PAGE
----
April 13, 2008

Mad Lemon Love

In his cookbook Small Bites, Big Nights Govind Armstrong says: "There's mad love you can make to a lemon."

Making lemon confit is like making love. It's slow and hot...and slippery. And totally worth the effort.

According to wiseGEEK, "
confit is a cooking term for a variety of foods, most often meats, preserved by being salted and cooked slowly in their own fat. Confit can also be also a condimentof fruit or vegetables cooked to the consistency of jam. In addition to meats, confit refers to other foods, including garlic or lemons, cooked and preserved in oil or lard in a similar method."

I had a couple Meyer lemons left that were squishifying rapidly, and so I made mad lemon love--err, confit--then used it to top an asparagus & goat cheese tart.

Lemon Confit & Asparagus Tart with Goat Cheese



2 large Meyer lemons
1/2 cup (or more) extra virgin olive oil
3 garlic cloves, peeled
1 sheet puff pastry, thawed
1/2 cup shredded Parmesan cheese
1 bunch asparagus
1/4 cup goat cheese

To make the confit:

1. Peel lemon with vegetable peeler in long, wide strips. Place strips, pith side down, in a tall-sided skillet. Add juice from peeled lemons and the garlic cloves, then add enough olive oil to cover.


2. Let simmer on low 1 hour. Remove the garlic if it starts to brown.

3. Remove the pan from heat and let peels cool in the oil.

4. Carefully transfer the peels to a paper-towel lined plate. The peels are very soft & delicate; they will tear easily.


5. Keep the peels and the oil in a covered container in the refrigerator.

6. The lemon confit can be chopped and served with poached eggs on toast, with olives for bruschetta, in pasta, on salads...the possibilities are nearly endless.

To make the asparagus tart:

1. Preheat oven to 400 degrees.

2. Thaw one sheet of puff pastry at room temperature. Then, unfold it onto a lightly floured board. Cut the pastry on the folds to make three rectangles (you could also roll it out to make one large tart). Roll each piece slightly, then place on a baking sheet lined with parchment or silicone mat.

3. With a sharp knife, lightly score dough 1/2 inch (or 1 inch if making one large tart) in from the edges to mark a rectangle. Using a fork, pierce dough inside the markings. Bake until golden, about 10 minutes.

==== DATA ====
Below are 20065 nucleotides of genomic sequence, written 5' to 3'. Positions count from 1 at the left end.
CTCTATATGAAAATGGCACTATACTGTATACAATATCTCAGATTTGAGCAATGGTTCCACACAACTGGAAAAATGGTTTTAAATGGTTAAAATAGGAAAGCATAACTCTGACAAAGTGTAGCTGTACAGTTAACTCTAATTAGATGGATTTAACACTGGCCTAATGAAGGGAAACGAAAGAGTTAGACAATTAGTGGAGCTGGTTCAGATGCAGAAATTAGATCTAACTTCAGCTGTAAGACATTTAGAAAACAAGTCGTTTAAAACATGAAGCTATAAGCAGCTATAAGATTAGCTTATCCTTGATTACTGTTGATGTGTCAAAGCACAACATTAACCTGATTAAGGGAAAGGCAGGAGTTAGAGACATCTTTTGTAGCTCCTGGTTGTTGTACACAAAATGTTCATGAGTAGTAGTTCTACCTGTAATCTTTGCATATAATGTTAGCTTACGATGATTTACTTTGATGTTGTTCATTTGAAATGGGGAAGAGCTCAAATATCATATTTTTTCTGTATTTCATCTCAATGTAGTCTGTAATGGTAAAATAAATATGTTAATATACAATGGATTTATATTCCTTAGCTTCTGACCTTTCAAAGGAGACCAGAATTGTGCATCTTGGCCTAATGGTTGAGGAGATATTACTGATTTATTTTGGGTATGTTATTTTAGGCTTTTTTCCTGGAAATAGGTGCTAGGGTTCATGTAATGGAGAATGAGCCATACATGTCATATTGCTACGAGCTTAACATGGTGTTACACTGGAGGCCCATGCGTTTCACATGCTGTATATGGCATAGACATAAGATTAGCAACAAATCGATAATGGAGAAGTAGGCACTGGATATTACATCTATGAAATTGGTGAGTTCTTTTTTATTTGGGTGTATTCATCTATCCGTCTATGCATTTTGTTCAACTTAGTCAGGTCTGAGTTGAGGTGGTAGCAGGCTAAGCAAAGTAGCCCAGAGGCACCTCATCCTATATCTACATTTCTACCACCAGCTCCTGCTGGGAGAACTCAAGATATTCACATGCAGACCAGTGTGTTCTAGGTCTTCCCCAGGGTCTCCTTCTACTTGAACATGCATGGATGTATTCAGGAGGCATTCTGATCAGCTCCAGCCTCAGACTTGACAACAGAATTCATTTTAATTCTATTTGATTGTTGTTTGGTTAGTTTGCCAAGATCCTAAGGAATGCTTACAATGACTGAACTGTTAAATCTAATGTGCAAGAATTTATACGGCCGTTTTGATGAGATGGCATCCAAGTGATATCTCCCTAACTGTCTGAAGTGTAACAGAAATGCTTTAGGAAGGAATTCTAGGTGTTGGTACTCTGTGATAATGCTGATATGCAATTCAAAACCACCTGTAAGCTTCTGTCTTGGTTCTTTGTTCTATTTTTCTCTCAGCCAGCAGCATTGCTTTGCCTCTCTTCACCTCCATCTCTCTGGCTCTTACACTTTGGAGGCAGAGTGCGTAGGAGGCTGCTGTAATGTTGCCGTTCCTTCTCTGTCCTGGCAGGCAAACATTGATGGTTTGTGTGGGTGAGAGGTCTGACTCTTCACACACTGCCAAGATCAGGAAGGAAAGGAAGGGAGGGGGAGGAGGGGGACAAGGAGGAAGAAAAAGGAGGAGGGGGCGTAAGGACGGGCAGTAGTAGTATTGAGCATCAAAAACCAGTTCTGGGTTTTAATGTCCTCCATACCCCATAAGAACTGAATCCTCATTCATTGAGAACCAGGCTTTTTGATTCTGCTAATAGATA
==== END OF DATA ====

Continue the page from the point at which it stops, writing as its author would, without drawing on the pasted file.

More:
Remove pastry shell from oven. If the middles have risen, lightly pat down with a fork to make room for the fillings. Sprinkle each tart with Parmesan. Trim the asparagus spears to fit inside the tart shell (I placed them diagonally) and arrange in a single layer. Brush with the confit oil. Dot with chopped lemon confit and crumbled goat cheese.


5. Bake until spears are tender, about 15 minutes, but be careful not to burn the crust.


I am submitting this recipe to Barbara of winosandfoodies.com, who hosts a blog event called A Taste of Yellow in conjunction with LIVESTRONG Day (which is on May 13 this year), the Lance Armstrong Foundation's one-day initiative to raise awareness and funds for the cancer fight. With her event, Barbara challenges other food bloggers to make a recipe featuring yellow foods "to remember those loved ones who are no longer with us, support those still fighting, and celebrate with those who have won the fight." Check Barbara's blog on May 13 for the recipe round-up!


Unknown said...

Kelly I so have to try making lemon confit. It sounds o delicious and versatile. Thanks for supporting LIveSTRONG With A Taste Of Yellow.

Margaret Howard said...

Mmmm. Interesting use of the Meyers.

Sam said...

I made meyer lemon confit earlier this year too. And I love them on pizza. So not only do I think your recipe sounds great, I think that is one of the best names for a blog ever!